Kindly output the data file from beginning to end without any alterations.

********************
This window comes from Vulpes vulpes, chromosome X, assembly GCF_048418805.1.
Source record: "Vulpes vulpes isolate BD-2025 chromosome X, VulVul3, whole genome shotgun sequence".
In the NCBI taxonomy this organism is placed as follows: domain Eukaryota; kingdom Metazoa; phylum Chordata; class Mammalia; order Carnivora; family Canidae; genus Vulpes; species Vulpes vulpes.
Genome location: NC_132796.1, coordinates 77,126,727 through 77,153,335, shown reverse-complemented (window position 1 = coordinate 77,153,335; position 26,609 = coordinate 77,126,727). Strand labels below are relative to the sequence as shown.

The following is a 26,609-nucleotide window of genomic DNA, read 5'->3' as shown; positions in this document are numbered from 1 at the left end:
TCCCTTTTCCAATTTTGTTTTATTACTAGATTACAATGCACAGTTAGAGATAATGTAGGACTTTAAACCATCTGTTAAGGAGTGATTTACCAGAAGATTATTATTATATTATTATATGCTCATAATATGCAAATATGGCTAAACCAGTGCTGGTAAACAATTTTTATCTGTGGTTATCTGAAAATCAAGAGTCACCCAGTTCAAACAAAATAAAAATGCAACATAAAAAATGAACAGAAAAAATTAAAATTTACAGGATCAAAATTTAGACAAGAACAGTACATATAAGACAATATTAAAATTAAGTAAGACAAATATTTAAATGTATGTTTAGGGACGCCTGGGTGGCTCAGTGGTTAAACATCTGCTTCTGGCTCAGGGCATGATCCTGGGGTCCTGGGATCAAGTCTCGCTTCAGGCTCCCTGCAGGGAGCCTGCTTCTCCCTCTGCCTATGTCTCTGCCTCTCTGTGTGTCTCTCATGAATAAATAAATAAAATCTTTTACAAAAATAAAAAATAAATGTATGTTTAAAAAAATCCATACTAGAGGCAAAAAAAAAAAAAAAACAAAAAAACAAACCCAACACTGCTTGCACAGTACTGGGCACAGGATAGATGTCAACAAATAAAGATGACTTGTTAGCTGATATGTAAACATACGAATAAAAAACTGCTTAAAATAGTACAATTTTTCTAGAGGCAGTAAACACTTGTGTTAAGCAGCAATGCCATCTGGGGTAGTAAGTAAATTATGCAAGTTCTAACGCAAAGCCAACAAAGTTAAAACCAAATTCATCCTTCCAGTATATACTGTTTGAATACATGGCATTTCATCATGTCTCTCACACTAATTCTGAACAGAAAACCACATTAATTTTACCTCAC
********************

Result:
This window comes from Vulpes vulpes, chromosome X, assembly GCF_048418805.1.
Source record: "Vulpes vulpes isolate BD-2025 chromosome X, VulVul3, whole genome shotgun sequence".
In the NCBI taxonomy this organism is placed as follows: domain Eukaryota; kingdom Metazoa; phylum Chordata; class Mammalia; order Carnivora; family Canidae; genus Vulpes; species Vulpes vulpes.
Genome location: NC_132796.1, coordinates 77,126,727 through 77,153,335, shown reverse-complemented (window position 1 = coordinate 77,153,335; position 26,609 = coordinate 77,126,727). Strand labels below are relative to the sequence as shown.

The following is a 26,609-nucleotide window of genomic DNA, read 5'->3' as shown; positions in this document are numbered from 1 at the left end:
TCCCTTTTCCAATTTTGTTTTATTACTAGATTACAATGCACAGTTAGAGATAATGTAGGACTTTAAACCATCTGTTAAGGAGTGATTTACCAGAAGATTATTATTATATTATTATATGCTCATAATATGCAAATATGGCTAAACCAGTGCTGGTAAACAATTTTTATCTGTGGTTATCTGAAAATCAAGAGTCACCCAGTTCAAACAAAATAAAAATGCAACATAAAAAATGAACAGAAAAAATTAAAATTTACAGGATCAAAATTTAGACAAGAACAGTACATATAAGACAATATTAAAATTAAGTAAGACAAATATTTAAATGTATGTTTAGGGACGCCTGGGTGGCTCAGTGGTTAAACATCTGCTTCTGGCTCAGGGCATGATCCTGGGGTCCTGGGATCAAGTCTCGCTTCAGGCTCCCTGCAGGGAGCCTGCTTCTCCCTCTGCCTATGTCTCTGCCTCTCTGTGTGTCTCTCATGAATAAATAAATAAAATCTTTTACAAAAATAAAAAATAAATGTATGTTTAAAAAAATCCATACTAGAGGCAAAAAAAAAAAAAAAACAAAAAAACAAACCCAACACTGCTTGCACAGTACTGGGCACAGGATAGATGTCAACAAATAAAGATGACTTGTTAGCTGATATGTAAACATACGAATAAAAAACTGCTTAAAATAGTACAATTTTTCTAGAGGCAGTAAACACTTGTGTTAAGCAGCAATGCCATCTGGGGTAGTAAGTAAATTATGCAAGTTCTAACGCAAAGCCAACAAAGTTAAAACCAAATTCATCCTTCCAGTATATACTGTTTGAATACATGGCATTTCATCATGTCTCTCACACTAATTCTGAACAGAAAACCACATTAATTTTACCTCAC